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The White House’s apparent failures to thoroughly contact trace its current coronavirus outbreak has led local health officers to take matters into their own hands.
The District of Columbia and nine neighboring jurisdictions are calling on White House staff and visitors who might be connected to the recent outbreak there to contact their local health departments.
“We recommend that if you have worked in the White House in the past two weeks, attended the Supreme Court announcement in the Rose Garden on Saturday, September 26, 2020, and/or have had close contact with others who work in those spaces or attended those events, you should get a test for COVID,” the health officers wrote in a letter shared by D.C. Mayor Muriel Bowser early Thursday morning.
The authors note that this recommendation is being made based on “our preliminary understanding that there has been limited contact tracing performed to date.”
Thirty-seven White House staff and other contacts have tested positive, according to a website tracking the outbreak, citing public information such as media reports and tweets. Eleven of those positive cases are connected to the Amy Coney Barrett nomination event in the Rose Garden on September 26, according to the tracker, from which many attendees flew home to other states.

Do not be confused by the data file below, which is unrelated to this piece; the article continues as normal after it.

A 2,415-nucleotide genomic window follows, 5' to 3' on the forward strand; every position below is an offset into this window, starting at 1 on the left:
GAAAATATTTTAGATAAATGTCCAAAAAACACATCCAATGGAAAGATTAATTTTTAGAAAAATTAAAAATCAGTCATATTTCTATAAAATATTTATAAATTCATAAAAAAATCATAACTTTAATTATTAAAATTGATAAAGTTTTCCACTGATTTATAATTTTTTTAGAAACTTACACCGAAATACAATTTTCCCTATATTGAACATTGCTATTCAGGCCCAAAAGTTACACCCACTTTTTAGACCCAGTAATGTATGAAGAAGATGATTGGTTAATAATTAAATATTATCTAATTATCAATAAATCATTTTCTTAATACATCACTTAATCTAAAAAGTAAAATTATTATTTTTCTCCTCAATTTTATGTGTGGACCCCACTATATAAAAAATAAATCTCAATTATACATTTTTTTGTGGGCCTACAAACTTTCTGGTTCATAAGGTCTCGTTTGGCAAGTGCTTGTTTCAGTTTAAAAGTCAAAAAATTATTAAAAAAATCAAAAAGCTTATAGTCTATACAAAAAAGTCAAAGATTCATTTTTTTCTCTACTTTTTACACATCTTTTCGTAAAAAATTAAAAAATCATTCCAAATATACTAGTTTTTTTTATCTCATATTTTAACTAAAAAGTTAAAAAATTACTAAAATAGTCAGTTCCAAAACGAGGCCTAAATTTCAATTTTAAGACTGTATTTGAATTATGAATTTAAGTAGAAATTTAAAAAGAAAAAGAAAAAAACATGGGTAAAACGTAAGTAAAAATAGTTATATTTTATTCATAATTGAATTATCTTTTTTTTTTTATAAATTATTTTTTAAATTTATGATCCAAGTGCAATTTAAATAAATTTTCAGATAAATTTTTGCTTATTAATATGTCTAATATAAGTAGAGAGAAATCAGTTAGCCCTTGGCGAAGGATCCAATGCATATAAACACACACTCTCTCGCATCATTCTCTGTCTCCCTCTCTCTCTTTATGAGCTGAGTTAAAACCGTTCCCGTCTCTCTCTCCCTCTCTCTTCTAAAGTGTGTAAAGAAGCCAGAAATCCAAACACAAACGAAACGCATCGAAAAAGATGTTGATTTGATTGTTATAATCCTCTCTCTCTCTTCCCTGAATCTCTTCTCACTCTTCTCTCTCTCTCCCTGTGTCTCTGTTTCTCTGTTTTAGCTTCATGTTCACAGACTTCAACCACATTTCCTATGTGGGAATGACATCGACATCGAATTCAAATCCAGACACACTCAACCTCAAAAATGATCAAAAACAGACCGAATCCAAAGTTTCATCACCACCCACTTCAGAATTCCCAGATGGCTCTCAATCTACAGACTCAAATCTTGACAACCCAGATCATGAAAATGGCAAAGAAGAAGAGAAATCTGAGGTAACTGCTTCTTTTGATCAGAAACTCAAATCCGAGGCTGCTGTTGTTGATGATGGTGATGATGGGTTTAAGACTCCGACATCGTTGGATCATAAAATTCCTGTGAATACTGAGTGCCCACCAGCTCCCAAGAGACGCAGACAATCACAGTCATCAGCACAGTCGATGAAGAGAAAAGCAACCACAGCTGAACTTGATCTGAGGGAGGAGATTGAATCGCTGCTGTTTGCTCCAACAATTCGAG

Emergency physician Leana Wen notes that, given that that event was nearly two weeks ago, it’s likely the outbreak has already sparked other infections.
“We’re not even talking about first generation spread or second generation to spread, we’re talking about third generation spread,” she says. In other words, those who were exposed at the Rose Garden could have infected others who have since infected still more people.
When it comes to tracking down all the contacts that might be connected to the White House outbreak, there are many daunting challenges, from the country’s fractured public health system to the Trump administration’s approach.
1. The White House is on federal land
There are reports of an increase in coronavirus tests in D.C., and some high case numbers in recent days, which has prompted concerns that the outbreak at the White House could be driving spread in the local area. It’s difficult to know for sure if these things are connected.
But because the White House is federal property, the job of contact tracing an outbreak on the White House grounds doesn’t fall to the District’s public health staff, it falls to the White House Medical Unit.
The open letter comes after D.C. Mayor Bowser